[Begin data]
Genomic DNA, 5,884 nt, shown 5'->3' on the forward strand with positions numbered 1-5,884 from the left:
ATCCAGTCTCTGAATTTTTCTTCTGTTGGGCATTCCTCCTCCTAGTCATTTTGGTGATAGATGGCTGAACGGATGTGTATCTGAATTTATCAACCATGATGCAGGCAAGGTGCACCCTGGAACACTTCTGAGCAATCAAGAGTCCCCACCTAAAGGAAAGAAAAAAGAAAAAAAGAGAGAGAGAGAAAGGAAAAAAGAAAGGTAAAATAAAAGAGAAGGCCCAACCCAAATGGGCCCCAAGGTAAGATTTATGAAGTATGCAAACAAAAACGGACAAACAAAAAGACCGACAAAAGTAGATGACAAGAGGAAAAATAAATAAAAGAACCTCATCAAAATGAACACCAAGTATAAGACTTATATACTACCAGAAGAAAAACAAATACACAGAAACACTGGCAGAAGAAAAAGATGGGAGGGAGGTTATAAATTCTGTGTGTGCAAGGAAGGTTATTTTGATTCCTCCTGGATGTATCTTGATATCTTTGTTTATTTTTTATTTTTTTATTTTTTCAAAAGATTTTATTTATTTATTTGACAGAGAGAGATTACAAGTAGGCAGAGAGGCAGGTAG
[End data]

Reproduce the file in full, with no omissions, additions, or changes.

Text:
Genomic DNA, 5,884 nt, shown 5'->3' on the forward strand with positions numbered 1-5,884 from the left:
ATCCAGTCTCTGAATTTTTCTTCTGTTGGGCATTCCTCCTCCTAGTCATTTTGGTGATAGATGGCTGAACGGATGTGTATCTGAATTTATCAACCATGATGCAGGCAAGGTGCACCCTGGAACACTTCTGAGCAATCAAGAGTCCCCACCTAAAGGAAAGAAAAAAGAAAAAAAGAGAGAGAGAGAAAGGAAAAAAGAAAGGTAAAATAAAAGAGAAGGCCCAACCCAAATGGGCCCCAAGGTAAGATTTATGAAGTATGCAAACAAAAACGGACAAACAAAAAGACCGACAAAAGTAGATGACAAGAGGAAAAATAAATAAAAGAACCTCATCAAAATGAACACCAAGTATAAGACTTATATACTACCAGAAGAAAAACAAATACACAGAAACACTGGCAGAAGAAAAAGATGGGAGGGAGGTTATAAATTCTGTGTGTGCAAGGAAGGTTATTTTGATTCCTCCTGGATGTATCTTGATATCTTTGTTTATTTTTTATTTTTTTATTTTTTCAAAAGATTTTATTTATTTATTTGACAGAGAGAGATTACAAGTAGGCAGAGAGGCAGGTAG